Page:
Golden State Warriors: Why Beating The San Antonio Spurs Was A Huge Win
Stephen Curry and the Golden State Warriors have ended their losing skid and look pretty scary. (Photo Credit: Keith Allison, Flickr.com
Going into the All-Star break, the Golden State Warriors were in quite a slump. They had dropped six consecutive games and what looked like a sure playoff spot was rapidly slipping away from them. The Warriors returned strong, however, winning their first two games since the break.
The first was a win over the lowly Phoenix Suns, which was rather meaningless other than serving as an end to the streak. Their second victory, however, carried a lot more weight. On Friday, Feb 22, , the Warriors beat the San Antonio Spurs 107-101 in overtime, earning one of their biggest wins of the year. There were numerous points in the game when it looked like the Spurs were going to pull away, but the Warriors hung tough, erasing a 12-point deficit in the fourth quarter and rallying behind the excellent play and Jarrett Jack and David Lee. With the Spurs looking unstoppable lately, this win served as a notice to the rest of the league that the Warriors are an extremely talented team and there’s no one who they can’t beat in any one game.
Really, the Warriors have succeeded against the league’s best all season long. They’ve won games against the Oklahoma City Thunder and Miami Heat and they’ve beaten their division rivals, the Los Angeles Clippers, three out of five times. The key to the Warriors’ success has generally been the relentlessness of their offense. They are loaded with players who can score. Stephen Curry and Klay Thompson make for one one of the most dangerous backcourts in the league, while Lee can dominate in the post all game long. Usually, teams who compete with the best do so based on their tough defense. Not so with the Warriors. They can hang with anyone because the barrages of points they put up are often unstoppable.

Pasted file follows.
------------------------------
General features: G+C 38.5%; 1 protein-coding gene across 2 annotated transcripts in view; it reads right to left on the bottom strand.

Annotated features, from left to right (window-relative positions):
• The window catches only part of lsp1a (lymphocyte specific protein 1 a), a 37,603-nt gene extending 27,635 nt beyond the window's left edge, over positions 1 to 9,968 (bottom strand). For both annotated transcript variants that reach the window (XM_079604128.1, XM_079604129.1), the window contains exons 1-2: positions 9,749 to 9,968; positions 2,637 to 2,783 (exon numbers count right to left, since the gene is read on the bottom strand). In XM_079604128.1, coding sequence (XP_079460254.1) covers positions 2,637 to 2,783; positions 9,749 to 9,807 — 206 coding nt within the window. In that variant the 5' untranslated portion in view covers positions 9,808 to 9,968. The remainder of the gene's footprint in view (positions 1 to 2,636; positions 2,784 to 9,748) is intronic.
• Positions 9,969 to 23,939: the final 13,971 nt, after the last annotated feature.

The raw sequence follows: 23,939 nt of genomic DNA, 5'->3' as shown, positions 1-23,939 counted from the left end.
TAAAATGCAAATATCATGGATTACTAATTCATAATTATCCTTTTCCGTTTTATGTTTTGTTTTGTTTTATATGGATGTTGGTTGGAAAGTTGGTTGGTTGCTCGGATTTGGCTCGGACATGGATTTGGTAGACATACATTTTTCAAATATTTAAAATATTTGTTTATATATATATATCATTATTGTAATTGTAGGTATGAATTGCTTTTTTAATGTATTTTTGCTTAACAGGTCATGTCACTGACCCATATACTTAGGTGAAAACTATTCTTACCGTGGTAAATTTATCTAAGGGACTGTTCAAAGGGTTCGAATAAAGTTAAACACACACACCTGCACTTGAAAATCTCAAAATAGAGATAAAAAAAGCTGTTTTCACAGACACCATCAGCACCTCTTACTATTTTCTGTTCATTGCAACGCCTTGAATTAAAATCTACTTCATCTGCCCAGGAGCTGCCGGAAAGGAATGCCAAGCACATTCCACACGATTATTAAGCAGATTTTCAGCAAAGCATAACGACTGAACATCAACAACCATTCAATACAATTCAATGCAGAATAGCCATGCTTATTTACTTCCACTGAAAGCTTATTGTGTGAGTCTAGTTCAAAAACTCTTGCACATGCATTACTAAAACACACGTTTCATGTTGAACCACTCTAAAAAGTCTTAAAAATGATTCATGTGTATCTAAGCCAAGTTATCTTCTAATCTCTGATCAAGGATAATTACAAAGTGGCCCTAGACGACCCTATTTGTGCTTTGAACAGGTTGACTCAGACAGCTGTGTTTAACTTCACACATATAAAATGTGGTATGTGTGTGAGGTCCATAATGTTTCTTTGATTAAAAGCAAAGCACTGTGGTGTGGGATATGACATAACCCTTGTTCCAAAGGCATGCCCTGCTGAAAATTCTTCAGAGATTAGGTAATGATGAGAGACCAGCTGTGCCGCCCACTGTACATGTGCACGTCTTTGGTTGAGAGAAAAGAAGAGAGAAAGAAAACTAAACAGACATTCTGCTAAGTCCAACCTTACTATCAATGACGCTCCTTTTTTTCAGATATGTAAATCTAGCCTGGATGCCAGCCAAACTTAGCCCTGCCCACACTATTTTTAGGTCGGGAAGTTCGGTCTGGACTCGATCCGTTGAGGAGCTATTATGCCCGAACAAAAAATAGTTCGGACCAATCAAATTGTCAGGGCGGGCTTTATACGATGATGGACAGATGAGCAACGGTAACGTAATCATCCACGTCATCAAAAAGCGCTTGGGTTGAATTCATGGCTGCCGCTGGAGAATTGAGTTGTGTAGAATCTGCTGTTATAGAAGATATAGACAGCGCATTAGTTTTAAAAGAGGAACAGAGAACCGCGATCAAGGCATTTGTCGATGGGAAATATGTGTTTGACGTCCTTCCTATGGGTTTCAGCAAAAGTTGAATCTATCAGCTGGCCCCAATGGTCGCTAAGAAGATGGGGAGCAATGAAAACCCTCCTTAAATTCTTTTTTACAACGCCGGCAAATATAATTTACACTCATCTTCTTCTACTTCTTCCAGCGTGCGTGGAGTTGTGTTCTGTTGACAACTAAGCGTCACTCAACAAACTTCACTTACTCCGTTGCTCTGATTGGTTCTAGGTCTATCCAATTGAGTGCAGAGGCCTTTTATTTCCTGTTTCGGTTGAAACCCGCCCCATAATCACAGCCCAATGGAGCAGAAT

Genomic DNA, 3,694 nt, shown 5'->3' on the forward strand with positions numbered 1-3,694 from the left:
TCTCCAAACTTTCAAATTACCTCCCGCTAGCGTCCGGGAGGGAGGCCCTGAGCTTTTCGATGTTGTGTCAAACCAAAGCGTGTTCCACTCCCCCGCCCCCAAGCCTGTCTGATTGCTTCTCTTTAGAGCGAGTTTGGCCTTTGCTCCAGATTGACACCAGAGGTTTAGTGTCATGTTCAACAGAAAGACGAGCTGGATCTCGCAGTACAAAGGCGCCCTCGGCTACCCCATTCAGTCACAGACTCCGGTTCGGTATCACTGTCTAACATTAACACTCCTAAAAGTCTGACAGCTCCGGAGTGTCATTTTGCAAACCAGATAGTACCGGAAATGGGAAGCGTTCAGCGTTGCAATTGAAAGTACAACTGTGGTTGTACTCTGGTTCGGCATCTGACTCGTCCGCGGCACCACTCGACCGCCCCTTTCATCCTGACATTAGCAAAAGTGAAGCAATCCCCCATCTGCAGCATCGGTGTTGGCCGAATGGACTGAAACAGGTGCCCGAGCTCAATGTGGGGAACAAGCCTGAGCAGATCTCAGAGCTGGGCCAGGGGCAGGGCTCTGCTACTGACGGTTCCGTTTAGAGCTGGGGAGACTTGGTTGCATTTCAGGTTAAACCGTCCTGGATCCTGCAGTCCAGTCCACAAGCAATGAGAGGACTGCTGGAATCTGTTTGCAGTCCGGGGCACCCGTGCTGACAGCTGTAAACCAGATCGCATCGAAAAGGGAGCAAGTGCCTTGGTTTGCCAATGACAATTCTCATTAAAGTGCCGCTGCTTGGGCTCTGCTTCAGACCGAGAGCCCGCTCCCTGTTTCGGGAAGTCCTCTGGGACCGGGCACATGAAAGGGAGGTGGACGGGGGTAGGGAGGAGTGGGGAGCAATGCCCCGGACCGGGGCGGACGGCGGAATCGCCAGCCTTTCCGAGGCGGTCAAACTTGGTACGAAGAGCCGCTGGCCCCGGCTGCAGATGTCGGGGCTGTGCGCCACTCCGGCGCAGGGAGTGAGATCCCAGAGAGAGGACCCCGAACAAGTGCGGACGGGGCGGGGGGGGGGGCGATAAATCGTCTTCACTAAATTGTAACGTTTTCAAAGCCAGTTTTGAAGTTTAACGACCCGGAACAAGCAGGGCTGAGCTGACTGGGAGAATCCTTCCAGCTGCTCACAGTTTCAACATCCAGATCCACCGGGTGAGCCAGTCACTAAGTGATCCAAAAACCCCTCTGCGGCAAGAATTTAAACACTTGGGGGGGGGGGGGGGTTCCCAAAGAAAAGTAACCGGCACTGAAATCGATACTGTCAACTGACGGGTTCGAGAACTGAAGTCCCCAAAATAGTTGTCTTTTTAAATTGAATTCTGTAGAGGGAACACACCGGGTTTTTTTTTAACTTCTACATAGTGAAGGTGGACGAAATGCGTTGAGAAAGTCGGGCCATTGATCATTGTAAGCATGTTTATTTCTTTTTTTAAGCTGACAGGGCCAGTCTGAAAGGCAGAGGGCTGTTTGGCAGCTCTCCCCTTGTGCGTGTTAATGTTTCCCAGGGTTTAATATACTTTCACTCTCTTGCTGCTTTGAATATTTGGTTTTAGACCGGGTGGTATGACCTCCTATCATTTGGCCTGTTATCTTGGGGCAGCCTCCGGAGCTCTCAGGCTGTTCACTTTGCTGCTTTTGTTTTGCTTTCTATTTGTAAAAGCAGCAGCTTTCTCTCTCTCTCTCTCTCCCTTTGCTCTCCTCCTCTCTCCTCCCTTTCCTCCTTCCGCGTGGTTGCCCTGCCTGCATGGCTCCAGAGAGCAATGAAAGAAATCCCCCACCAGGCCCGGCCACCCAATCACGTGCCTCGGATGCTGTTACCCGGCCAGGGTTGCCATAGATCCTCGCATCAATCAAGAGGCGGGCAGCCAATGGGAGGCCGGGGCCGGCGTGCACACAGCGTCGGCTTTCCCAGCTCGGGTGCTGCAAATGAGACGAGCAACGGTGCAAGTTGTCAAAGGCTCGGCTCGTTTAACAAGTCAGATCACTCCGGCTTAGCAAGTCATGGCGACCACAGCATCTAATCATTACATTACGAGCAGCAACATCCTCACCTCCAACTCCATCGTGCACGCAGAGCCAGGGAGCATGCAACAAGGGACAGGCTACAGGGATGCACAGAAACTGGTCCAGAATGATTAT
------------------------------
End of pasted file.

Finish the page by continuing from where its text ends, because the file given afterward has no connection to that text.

Not to say they never play any defense. In the win against the Spurs, that was a key part of the victory. They managed to hold San Antonio to only .389 from the field, a huge surprise considering the Spurs have more quality shooters than any other team in the league. But while the defense has risen to the occasion from time to time, this is still a a team that succeeds mostly by putting points on the board. They are sixth in the NBA in points per game and only 25th in points allowed per game. Some of that relates to their quick pace and Lee has been better on defense that any point in his career, though. The defense isn’t great by any means, but it’s not quite as pathetic as it’s been in years past.
Beating the Spurs mattered because the Warriors weren’t just dropping in the standings; their respect was dropping, too. To the people who have doubted them all season long, their losing skid seemed like confirmation that this team wasn’t a real contender; that they had simply overachieved during the first half of the season and the situation would correct itself in the second half, leaving them on the outside looking in during the playoffs. This win proves that the Warriors will not be going away so easily.
To be sure, Golden State is a flawed team. Curry struggles in crunch time, often deferring to Jack to create shots. Additionally, the continued injury problems of Andrew Bogut have forced the Warriors to continue adjust to lineup changes and if they don’t have their set lineup come playoff time, it could certainly cause problems. Still, this is a hard-working team who can beat anyone. As long as they do enough work to make the playoffs, they won’t be an easy first-round opponent.
John Hugar lives in Buffalo, where he is finishing up undergraduate work at the University at Buffalo. His work has appeared at 3 Shades Of Blue, The Classical, and Bleacher Report. He's been a Grizzlies fan since day one, during their time Vancouver and Memphis.